Top 20 Skin Conditions – Number 19

Tinea (of nails, skin or scalp)

Tinea is a fungal infection of the nails, skin or scalp. There is a variety of fungi living on the human body at any given moment. Most are harmless but a few variations can turn into infections prompting medical attention. Below are the three most common forms of tinea we see at our office:

Tinea Versicolor is a fungus of the skin known to cause skin discoloration in the neck, back and chest of those infected. Non-contagious, Tinea Versicolor occurs in areas prone to excessive sweating and is often said to be worse during the hotter months of Summer. While Tinea Versicolor is easily treated with antifungal medications, pigment changes in the skin may last for a few months once treatment has concluded. (photo)

Tinea Capitis is a fungal infection of the scalp, often referred to as ringworm of the scalp. Characterized by one or more patches of hair loss, inflammation, itching and feeling scaly to the touch, it is caused by the fungi dermatophytes and is easily transmittable. Treated by oral antifungal medications, often combined with medicated shampoos to decrease the spread of the fungus, Tinea Capitis is most common in young children. (photo)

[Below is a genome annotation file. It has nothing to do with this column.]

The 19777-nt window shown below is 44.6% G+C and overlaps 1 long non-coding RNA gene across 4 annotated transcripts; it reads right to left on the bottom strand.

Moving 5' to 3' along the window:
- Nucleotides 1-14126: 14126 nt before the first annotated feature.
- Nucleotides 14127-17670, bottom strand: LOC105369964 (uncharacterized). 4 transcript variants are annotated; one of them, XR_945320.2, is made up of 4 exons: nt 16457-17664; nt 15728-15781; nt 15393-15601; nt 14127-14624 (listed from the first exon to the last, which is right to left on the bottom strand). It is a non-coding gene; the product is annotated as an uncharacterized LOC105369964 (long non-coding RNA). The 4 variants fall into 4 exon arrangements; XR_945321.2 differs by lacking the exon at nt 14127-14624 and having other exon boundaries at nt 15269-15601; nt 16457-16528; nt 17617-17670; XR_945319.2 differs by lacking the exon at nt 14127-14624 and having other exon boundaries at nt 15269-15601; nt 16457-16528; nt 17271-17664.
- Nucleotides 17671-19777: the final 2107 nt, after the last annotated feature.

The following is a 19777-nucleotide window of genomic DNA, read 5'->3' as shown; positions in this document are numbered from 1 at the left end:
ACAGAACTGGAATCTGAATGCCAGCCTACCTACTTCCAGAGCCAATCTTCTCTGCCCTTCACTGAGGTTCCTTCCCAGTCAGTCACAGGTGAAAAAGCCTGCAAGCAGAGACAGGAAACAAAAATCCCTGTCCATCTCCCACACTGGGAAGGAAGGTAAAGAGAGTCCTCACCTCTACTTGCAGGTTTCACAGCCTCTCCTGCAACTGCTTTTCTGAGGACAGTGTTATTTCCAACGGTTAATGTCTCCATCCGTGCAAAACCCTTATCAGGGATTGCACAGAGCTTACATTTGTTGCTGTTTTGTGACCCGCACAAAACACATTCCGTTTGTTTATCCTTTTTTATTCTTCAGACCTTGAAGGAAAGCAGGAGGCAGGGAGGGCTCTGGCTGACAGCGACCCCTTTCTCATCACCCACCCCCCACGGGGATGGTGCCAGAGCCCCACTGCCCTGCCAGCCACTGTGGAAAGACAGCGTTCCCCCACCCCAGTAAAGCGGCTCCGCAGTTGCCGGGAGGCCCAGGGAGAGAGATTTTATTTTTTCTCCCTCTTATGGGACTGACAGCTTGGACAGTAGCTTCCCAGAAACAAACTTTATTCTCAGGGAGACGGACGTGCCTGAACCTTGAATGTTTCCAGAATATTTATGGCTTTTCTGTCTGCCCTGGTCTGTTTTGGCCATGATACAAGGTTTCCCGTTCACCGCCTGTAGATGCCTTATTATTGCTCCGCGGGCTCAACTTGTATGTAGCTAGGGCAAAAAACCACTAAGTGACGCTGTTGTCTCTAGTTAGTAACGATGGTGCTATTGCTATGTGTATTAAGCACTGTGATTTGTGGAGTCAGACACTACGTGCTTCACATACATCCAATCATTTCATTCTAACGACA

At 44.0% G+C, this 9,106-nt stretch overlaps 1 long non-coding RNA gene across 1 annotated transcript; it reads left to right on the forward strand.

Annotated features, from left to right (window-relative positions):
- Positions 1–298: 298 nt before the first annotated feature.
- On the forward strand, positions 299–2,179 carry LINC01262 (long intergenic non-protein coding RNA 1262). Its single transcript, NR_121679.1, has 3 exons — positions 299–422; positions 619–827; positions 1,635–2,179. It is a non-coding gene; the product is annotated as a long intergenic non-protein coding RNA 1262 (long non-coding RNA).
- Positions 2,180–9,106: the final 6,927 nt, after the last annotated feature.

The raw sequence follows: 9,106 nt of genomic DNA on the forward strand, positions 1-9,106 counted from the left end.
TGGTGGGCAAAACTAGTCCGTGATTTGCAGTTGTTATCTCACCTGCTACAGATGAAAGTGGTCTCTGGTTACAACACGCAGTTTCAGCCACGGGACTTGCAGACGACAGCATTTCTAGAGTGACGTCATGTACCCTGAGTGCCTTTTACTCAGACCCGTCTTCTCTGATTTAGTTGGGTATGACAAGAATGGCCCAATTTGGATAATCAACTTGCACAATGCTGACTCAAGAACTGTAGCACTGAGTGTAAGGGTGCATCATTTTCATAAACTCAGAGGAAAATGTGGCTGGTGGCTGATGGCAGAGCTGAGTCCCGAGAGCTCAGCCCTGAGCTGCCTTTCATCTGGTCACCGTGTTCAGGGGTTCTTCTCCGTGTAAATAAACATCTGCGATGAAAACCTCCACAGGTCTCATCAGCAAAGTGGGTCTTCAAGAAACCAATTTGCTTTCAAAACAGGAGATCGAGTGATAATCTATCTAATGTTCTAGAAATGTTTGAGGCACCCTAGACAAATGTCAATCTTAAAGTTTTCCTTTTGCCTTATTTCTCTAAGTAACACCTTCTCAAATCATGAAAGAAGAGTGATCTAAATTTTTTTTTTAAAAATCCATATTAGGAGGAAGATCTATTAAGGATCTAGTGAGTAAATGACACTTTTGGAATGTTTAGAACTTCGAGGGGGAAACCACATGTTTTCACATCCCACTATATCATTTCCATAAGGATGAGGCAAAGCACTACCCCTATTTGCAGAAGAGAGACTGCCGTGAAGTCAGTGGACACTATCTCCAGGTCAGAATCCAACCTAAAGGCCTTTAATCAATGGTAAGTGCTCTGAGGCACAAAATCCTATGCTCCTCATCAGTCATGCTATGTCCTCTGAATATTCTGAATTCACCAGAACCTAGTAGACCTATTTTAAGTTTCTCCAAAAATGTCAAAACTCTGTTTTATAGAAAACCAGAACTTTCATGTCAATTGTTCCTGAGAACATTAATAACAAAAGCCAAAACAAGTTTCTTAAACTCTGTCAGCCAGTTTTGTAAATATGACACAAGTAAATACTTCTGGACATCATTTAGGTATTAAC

Onychomycosis is tinea of the nail. Diagnosed more often in toenails as opposed to fingernails. Onychomycosis can be identified by changes in the nail such as brittleness, lack of shine, distortion of shape, yellow or white streaks in the nail, and crumbling of nail edges to name a few. Your dermatologist can diagnose a nail fungus by appearance but will sometimes request a scraping or culture for verification. Contrary to popular belief, over the counter anti-fungal medicines and creams do not often treat onychomycosis successfully. Your dermatologist will recommend a treatment plan which may last up to 3 months while the new nail is growing. (photo)

For more information on a form of tinea or to contact one of our dermatologists, please send us an email here.

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